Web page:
Systems go through the following lifecycle:
- Production Trading
Each step will now be described.
First we must have an idea: A testable hypothesis about how a tradable
instrument will perform under certain circumstances. The accuracy of the predictions made by the hypothesis do not have
to be 100%, or even 75%, but better than 50% is a good starting point.
- Stocks tend to have carry-through on large intra-day moves
- Certain markets over-gap on good or bad news and then reverse in the opposite direction of the
Once we have our hypothesis we can create a complete trading system that implements the idea.
The trading system will include all the elements outlined previously in the 'Our Systems' section of this web site.
Each trading system goes through 3 phases of testing before it can be introduced as a new production
Phase 1 is historical testing of the idea back at least 1000 trades, or 1000 days,
whichever spans the longest time. Although previous performance of a trading system is no guarantee of future success,
systems that have never worked in the past are unlikely to start working in the future.
If the expectancy (average winner/average loser) of the system is not positive in historical testing
it is discarded as a false hypothesis. If the system has a very negative expectation we may reverse the original hypothesis
and continue to Phase 2 testing. Occasionally the hypothesis may be modified and re-tested, although it is better to
view this as a new system test.
Phase 2 is the testing of the system for at least 30 real-time trades on
paper, recording trades as if they were real. If, at the end of this period, the expectancy closely matches the historical
expectancy, then we can proceed to phase 3. If the expectancy does not match the one from Phase 1, we can continue with
Phase 2 testing for another set of 30 trades. If we continue to get a negative expectancy for the paper-trading we will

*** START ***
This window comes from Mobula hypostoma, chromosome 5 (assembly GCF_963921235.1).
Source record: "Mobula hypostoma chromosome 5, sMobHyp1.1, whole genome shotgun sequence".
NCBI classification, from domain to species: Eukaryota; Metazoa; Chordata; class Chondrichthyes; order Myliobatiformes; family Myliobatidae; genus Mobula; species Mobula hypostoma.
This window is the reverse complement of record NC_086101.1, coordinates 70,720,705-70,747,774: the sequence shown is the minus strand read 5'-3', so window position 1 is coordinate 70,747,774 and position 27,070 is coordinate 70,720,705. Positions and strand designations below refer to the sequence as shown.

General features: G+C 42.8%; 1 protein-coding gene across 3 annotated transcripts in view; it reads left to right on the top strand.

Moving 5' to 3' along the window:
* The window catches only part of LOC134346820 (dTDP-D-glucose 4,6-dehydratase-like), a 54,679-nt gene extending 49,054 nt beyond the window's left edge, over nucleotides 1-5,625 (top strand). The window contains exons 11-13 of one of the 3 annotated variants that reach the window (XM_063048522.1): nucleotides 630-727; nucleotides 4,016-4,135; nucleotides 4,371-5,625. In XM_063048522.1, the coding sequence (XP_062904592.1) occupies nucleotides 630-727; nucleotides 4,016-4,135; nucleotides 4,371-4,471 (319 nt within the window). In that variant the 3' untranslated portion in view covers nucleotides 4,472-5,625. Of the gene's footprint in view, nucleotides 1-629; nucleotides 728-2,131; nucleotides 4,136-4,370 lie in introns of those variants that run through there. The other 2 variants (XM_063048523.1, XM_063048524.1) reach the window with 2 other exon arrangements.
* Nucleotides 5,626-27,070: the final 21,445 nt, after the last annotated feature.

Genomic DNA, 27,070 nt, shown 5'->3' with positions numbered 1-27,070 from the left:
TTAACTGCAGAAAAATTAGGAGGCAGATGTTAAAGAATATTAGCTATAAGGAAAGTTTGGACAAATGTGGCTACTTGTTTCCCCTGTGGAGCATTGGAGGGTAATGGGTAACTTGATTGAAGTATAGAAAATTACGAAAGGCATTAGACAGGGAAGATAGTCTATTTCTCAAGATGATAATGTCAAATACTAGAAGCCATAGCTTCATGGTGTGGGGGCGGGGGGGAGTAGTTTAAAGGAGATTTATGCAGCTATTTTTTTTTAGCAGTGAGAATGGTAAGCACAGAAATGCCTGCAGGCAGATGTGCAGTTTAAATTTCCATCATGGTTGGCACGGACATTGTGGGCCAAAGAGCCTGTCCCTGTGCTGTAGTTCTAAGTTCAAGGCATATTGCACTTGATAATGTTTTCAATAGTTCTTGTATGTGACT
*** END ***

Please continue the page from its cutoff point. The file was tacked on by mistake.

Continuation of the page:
discard the system at this point.
Phase 3 testing involves trading the system with small lots to ensure that we
can really achieve the entry and exit prices estimated by our historical and paper trading. If, after 30 trades we still
have a positive expectancy, then the new system can be implemented in production.
If a system passes successfully through the 3 testing phases, it can be implemented in the production
trading environment. The system will be allocated a portion of the trading account, and each entry signal that is generated
by the system will be traded. Implementation includes a formal definition of the system, automation of the trade entry
signals, and daily monitoring of positions.
The system is traded in production as long as it has a positive expectancy,
and is not temporarily suspended by any of the rules that govern when the system can be traded.
Each production system is monitored daily, weekly, and monthly, to ensure it is operating within
the expected parameters, and does not need to be temporarily suspended, or permanently retired.
Some systems have rules that determine periods when they should be temporarily suspended.
Also, if the expectancy of a system tends towards zero (break even) then we will suspend it in production and revert to paper
trading until the expectancy goes back to the historical norm, or the system is retired.
If the expectancy of a system goes to, or below, zero, and does not recover after paper-trading
for a statistically significant amount of trades it will be permanently retired. Occasionally poor performance is due
to the omission of a rule that would temporarily suspend the system during certain periods of time. If this is the case
the system may be re-implemented with new rules and go back through the whole testing process again.